Barbara E. Knudson Endowed Chair
Head, School of Social and Behavioral Health Sciences

Currently accepting graduate students

Rick's research focuses on life course; age and aging; transitions; social relationships; historical experiences and social change; parenthood and family life; social policy.

Robert Stawski, Ph.D.
Associate Professor

Currently accepting graduate students

Dr. Stawski’s research focuses on everyday stress and its proximal and cumulative impacts on health and wellbeing, cognitive aging, cognitive epidemiology, midlife development, and aging. He is also interested in quantitative methods, with particular foci on the application and analysis of data utilizing intensive repeated measures designs (e.g., daily diary, ecological momentary assessment, and measurement burst)

Shauna Tominey, Ph.D.
Assistant Professor of Practice & Parenting Education Specialist

Currently accepting graduate students

Shauna's research focuses broadly on supporting positive social and emotional outcomes for children and families. She has two related streams of translational research: 1) developing, implementing, and testing programs that promote self-regulation and emotional intelligence for children and the adults in their lives and 2) increasing access to parenting education to provide families with the information and support they need to be the parents they want to be.

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Associated Faculty Research Interests
Alan Acock
Professor Emeritus
Intergenerational relations, family structure, fathering, at risk families, & quantitative methods.
Mary Arnold, Ph.D.
Professor
4-H Youth Development Specialist
Positive youth development in applied settings with a focus on youth programs as developmental contexts that support thriving.
Sally Bowman, Ph.D.
Professor Emeritus
Family Development Specialist
Geriatric mental health, depression, dementia, intergenerational relations and aging, welfare reform,welfare-to-work, family/school/community partnerships.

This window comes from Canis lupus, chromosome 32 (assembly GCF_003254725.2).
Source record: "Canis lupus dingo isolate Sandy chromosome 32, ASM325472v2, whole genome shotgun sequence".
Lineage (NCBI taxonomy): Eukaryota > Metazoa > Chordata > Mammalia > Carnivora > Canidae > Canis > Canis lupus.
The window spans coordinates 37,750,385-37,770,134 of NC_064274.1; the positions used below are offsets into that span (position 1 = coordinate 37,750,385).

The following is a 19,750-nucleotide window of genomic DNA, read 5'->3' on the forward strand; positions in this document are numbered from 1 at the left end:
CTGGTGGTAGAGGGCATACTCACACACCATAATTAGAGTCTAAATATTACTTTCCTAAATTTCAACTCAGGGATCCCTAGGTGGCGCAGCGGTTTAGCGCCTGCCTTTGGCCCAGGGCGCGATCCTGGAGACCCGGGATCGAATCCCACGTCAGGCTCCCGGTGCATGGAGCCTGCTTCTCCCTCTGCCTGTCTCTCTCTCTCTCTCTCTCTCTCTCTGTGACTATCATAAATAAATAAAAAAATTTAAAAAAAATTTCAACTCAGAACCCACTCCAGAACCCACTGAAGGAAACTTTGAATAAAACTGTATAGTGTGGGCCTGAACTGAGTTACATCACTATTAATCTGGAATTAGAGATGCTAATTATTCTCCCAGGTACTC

Also see

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Adjunct Faculty Research Interest
John Edwards
Professor
School of Psychological Science
Oregon State University
The motivational and personality factors that influence how people make judgments about other people.
Sally Gallagher
Professor
School of Public Policy
Oregon State University
Work and family, gender, sociology of religion, international development.
Kathy Gunter
Professor and Extension Specialist
Extension Family & Community Health;
Kinesiology
Examining the effects of a physically active lifestyle on the prevention & management of chronic disease.
Janet Lee
Professor
Women, Gender, and Sexuality Studies Program
Oregon State University
Women’s history and biography, feminist research methodologies.
Aurora Sherman
Associate Professor
School of Psychological Science
Oregon State University
Quality of life and psychosocial consequences of osteoarthritis and other chronic illnesses for older adults,  social relations, and adaptation to chronic illness in adulthood, gender and race/ethnicity patterns in social relations. 
Rebecca Warner
Professor
School of Public Policy
Oregon State University
Gender and families, particularly related to public policy issues.